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Remains found of human settlements next to the Thames

An archaeological excavation has uncovered remains to prove the existence of human settlements on the south bank of the River Thames, in London, 9,000 years ago, said the Crossrail infrastructure project. The discovery, a "factory of tools" of the Mesolithic age which includes 150 pieces of silex, was made in North Woolwich (southeast of the British capital) during excavations as part of the Crossrail project, for a high-speed train.

In the same area, a large metro and train station, the Crossrail team focuses on a large seventeenth-century cemetery which may hold 3,000 bodies. People buried there include psychiatric hospital patients called Bedlam who were never claimed by their families,as well as people from all walks of life that died during wars or plagues.The findings do not stop there as they also found remains of a Roman road in good condition.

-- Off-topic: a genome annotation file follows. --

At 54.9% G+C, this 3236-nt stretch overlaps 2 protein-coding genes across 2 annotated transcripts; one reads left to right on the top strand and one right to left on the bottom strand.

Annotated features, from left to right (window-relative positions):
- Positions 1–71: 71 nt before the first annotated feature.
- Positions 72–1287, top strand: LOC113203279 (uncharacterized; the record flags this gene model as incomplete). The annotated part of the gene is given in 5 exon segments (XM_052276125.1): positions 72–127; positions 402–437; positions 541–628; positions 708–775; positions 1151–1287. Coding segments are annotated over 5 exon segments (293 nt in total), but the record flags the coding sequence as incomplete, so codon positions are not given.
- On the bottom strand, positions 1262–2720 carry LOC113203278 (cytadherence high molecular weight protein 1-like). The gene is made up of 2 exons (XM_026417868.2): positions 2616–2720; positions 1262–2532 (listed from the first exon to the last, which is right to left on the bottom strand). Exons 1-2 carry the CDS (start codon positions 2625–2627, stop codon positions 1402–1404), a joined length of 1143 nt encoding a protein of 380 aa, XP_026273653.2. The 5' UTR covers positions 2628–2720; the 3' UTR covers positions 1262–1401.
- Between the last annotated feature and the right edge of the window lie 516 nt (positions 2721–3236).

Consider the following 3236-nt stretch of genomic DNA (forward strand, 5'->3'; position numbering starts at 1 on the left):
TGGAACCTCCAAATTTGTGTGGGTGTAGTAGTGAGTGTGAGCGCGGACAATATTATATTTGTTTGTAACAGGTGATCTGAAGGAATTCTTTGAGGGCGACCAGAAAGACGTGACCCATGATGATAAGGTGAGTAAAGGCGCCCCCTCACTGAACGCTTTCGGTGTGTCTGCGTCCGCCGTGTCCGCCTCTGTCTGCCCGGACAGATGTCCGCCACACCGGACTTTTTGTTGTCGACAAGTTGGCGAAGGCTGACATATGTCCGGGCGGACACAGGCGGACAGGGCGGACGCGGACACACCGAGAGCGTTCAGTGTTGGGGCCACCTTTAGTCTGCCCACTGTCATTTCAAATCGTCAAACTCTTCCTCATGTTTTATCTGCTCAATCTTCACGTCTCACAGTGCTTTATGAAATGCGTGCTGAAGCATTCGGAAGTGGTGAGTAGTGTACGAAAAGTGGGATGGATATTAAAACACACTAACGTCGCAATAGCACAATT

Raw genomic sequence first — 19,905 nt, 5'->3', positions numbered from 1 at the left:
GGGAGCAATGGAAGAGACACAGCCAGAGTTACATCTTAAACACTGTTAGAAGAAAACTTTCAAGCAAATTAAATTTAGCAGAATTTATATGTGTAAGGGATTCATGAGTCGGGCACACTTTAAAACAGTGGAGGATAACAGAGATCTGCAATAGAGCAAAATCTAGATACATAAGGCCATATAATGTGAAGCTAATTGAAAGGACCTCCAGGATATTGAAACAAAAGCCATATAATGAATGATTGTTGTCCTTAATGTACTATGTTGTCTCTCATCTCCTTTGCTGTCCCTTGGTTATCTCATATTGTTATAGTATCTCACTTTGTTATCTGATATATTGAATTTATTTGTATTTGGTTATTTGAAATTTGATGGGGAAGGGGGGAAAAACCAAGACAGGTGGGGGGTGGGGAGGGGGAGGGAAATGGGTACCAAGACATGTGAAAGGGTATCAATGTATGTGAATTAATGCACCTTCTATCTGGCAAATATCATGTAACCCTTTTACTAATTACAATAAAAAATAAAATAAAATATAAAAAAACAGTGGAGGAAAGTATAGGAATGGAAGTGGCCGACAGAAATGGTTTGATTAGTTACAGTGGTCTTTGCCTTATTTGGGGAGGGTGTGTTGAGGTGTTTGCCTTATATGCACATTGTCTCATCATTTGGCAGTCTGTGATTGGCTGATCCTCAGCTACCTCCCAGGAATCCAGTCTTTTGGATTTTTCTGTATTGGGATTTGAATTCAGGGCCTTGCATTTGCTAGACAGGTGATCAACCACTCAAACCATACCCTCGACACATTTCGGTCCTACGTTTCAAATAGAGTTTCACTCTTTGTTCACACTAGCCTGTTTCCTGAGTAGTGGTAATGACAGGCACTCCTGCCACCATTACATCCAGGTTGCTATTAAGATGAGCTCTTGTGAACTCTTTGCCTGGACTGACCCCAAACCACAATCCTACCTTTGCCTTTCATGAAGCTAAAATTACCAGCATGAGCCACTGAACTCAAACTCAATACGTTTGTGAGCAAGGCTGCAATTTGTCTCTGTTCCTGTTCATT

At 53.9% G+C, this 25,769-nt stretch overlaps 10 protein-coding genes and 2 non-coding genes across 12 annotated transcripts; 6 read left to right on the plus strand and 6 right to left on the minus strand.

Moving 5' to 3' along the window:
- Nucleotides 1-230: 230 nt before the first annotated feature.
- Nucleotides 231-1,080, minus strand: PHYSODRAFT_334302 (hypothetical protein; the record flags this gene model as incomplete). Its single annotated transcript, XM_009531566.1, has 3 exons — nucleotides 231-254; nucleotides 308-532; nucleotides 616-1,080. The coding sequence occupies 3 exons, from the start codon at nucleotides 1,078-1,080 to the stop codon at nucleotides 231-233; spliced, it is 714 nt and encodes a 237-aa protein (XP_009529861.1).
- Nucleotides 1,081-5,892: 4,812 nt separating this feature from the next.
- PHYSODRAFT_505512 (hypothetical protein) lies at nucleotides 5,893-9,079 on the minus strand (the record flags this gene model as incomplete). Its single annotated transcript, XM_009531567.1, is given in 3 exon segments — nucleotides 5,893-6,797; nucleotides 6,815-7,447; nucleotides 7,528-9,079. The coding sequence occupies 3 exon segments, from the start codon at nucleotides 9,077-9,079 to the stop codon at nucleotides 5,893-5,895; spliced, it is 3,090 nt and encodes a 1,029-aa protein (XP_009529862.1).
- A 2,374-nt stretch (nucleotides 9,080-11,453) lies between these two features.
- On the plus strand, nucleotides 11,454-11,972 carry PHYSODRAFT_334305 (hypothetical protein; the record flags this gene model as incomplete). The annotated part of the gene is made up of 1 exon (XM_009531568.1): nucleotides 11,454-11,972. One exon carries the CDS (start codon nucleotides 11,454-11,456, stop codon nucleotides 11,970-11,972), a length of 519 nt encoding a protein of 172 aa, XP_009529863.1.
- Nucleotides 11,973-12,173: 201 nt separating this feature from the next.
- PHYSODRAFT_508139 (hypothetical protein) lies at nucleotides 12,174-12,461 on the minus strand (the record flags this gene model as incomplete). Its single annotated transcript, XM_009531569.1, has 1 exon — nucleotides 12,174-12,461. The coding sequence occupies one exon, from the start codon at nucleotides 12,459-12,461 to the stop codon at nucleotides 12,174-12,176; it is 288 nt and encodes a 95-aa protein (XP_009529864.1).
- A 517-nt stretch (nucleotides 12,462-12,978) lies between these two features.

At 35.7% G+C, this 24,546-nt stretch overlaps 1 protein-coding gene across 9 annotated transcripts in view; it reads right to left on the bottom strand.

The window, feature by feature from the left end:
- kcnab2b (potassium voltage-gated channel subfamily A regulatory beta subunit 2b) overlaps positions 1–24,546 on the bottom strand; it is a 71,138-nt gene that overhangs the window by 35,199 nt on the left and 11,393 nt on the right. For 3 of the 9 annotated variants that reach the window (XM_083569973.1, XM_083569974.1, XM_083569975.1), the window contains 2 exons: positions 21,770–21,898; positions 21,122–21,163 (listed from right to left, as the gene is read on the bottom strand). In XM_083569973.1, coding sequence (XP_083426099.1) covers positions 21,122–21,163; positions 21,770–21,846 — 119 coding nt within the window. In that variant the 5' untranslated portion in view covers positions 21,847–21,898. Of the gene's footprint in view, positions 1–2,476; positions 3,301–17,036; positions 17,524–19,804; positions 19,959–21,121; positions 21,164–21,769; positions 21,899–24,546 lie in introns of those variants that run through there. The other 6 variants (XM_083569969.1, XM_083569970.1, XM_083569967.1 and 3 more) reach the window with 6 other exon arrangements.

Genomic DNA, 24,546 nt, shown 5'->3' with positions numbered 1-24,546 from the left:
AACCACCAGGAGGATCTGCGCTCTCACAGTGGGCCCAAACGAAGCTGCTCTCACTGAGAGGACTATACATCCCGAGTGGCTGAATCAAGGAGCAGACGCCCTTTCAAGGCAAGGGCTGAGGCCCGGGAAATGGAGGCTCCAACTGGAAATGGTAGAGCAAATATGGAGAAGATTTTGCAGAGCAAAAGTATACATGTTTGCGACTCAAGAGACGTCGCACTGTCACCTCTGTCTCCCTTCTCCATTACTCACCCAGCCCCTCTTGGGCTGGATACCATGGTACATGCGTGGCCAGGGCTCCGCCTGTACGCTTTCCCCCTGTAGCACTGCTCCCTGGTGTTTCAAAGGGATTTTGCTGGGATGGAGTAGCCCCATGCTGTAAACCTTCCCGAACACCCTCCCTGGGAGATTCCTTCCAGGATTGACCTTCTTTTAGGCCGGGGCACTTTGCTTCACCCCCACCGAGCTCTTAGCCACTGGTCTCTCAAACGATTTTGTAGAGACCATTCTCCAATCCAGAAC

Published: 12 Aug 2013
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